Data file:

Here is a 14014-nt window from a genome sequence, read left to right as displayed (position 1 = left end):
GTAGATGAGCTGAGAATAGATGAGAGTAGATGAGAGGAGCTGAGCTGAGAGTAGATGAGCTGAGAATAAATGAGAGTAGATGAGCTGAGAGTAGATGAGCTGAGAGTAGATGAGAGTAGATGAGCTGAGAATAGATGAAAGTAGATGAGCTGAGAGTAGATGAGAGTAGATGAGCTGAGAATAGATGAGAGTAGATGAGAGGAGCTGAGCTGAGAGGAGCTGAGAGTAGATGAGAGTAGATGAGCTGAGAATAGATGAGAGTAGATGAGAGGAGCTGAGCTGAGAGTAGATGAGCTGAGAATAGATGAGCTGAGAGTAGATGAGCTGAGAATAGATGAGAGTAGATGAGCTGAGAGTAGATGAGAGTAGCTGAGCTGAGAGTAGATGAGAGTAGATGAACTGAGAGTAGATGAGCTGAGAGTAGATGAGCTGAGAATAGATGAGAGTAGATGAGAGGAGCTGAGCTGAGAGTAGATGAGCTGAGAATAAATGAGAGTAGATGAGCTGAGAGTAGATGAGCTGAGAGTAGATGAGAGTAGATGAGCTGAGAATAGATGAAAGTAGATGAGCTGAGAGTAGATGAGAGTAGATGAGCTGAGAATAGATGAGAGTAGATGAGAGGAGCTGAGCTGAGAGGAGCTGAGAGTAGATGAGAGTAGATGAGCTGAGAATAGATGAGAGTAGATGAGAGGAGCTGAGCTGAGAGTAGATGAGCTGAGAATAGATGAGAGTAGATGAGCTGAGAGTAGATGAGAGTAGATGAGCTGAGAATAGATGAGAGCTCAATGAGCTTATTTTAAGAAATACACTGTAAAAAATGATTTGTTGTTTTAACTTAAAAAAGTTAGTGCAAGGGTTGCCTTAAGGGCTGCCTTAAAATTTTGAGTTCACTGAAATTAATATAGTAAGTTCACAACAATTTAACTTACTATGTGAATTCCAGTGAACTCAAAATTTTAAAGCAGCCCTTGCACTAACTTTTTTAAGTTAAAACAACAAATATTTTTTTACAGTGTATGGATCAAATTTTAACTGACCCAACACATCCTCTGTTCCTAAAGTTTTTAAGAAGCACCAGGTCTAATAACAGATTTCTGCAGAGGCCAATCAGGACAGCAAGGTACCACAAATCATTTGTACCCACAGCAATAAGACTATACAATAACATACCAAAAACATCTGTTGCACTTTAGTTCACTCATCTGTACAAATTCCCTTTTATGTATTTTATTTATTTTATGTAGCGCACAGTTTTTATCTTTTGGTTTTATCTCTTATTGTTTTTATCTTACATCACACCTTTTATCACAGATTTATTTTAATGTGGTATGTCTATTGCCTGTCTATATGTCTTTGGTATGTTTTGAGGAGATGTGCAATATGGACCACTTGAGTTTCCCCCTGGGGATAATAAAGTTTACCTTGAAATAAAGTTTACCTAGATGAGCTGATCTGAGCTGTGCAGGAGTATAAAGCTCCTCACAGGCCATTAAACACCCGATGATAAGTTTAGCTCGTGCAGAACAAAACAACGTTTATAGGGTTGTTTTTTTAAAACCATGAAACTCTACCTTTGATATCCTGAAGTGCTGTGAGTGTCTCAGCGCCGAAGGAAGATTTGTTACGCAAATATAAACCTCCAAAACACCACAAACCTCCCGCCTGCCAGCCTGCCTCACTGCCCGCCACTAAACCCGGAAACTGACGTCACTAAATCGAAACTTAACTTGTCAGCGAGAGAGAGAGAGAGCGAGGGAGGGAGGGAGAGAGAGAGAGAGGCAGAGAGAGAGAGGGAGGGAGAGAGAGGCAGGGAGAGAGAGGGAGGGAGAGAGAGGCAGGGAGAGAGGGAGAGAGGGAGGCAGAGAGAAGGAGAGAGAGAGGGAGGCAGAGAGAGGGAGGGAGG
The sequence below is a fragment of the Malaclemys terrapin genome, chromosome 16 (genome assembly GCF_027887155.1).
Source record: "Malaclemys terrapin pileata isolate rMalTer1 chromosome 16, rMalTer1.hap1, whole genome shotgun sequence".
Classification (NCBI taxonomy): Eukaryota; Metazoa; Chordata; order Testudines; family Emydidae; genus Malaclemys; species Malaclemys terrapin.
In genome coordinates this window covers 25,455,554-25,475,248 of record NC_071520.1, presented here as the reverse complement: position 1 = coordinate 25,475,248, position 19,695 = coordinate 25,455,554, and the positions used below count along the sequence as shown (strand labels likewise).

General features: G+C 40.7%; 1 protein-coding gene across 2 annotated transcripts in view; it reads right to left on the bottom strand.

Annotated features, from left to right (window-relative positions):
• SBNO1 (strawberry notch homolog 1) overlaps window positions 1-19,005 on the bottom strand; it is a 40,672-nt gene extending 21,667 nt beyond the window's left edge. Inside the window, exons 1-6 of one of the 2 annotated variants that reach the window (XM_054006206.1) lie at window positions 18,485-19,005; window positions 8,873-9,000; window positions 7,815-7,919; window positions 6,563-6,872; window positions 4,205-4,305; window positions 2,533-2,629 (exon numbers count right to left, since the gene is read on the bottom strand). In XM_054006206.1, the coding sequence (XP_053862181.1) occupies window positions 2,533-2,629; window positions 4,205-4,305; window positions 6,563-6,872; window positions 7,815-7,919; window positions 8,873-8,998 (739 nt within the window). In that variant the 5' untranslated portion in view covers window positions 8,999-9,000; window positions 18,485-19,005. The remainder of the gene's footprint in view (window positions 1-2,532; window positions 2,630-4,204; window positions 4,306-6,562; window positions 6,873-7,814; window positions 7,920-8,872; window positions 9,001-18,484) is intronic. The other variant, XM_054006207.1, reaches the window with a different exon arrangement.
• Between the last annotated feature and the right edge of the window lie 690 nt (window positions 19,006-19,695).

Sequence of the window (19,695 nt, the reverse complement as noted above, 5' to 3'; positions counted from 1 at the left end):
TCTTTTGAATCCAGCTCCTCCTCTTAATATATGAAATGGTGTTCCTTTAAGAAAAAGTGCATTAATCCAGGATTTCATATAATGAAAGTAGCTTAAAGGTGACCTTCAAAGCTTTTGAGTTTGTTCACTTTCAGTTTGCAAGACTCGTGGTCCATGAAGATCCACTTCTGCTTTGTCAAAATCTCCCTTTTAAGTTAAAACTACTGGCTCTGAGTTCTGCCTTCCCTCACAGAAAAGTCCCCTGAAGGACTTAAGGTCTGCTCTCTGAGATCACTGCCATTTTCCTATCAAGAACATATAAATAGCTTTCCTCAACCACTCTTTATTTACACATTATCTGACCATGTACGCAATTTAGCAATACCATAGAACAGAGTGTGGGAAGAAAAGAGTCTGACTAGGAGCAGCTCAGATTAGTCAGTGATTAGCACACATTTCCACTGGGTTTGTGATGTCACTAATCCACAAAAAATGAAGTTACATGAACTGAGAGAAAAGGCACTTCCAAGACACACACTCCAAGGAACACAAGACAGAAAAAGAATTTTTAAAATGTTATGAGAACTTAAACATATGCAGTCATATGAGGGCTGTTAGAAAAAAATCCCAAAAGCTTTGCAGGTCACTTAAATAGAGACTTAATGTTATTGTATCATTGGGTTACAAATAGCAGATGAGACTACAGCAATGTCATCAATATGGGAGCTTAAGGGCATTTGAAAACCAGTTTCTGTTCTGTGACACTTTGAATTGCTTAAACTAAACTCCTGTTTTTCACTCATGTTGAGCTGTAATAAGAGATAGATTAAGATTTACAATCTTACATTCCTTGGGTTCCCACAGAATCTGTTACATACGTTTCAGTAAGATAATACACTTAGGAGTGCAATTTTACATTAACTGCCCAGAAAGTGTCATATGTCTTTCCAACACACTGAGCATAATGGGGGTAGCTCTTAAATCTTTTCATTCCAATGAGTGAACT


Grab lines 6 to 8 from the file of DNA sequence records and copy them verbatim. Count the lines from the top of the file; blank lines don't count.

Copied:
In genome coordinates this window covers 25,455,554-25,475,248 of record NC_071520.1, presented here as the reverse complement: position 1 = coordinate 25,475,248, position 19,695 = coordinate 25,455,554, and the positions used below count along the sequence as shown (strand labels likewise).

General features: G+C 40.7%; 1 protein-coding gene across 2 annotated transcripts in view; it reads right to left on the bottom strand.

Annotated features, from left to right (window-relative positions):